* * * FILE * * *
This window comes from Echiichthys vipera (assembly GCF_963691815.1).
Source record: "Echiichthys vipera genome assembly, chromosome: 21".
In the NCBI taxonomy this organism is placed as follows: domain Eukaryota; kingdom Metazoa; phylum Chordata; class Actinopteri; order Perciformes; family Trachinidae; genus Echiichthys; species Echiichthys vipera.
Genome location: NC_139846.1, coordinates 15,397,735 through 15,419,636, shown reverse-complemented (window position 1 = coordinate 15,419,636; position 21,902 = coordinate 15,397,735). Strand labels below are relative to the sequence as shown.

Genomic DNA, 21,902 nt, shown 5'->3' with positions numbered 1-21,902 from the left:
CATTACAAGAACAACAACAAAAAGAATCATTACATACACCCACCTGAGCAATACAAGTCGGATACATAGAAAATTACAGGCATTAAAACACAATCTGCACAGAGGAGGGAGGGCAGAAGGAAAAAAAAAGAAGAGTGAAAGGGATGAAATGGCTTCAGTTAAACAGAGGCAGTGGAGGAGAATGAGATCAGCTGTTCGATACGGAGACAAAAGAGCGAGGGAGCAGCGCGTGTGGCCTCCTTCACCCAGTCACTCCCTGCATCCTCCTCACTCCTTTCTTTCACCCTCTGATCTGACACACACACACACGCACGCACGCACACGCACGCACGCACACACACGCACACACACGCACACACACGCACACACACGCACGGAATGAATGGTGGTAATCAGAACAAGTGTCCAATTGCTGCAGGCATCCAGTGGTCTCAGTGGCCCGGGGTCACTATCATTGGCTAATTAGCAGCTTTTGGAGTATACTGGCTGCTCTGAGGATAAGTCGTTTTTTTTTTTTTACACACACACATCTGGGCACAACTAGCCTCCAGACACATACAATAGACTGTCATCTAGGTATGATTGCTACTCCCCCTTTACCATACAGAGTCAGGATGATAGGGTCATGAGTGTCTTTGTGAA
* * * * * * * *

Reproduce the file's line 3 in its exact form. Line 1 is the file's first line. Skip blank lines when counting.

In the NCBI taxonomy this organism is placed as follows: domain Eukaryota; kingdom Metazoa; phylum Chordata; class Actinopteri; order Perciformes; family Trachinidae; genus Echiichthys; species Echiichthys vipera.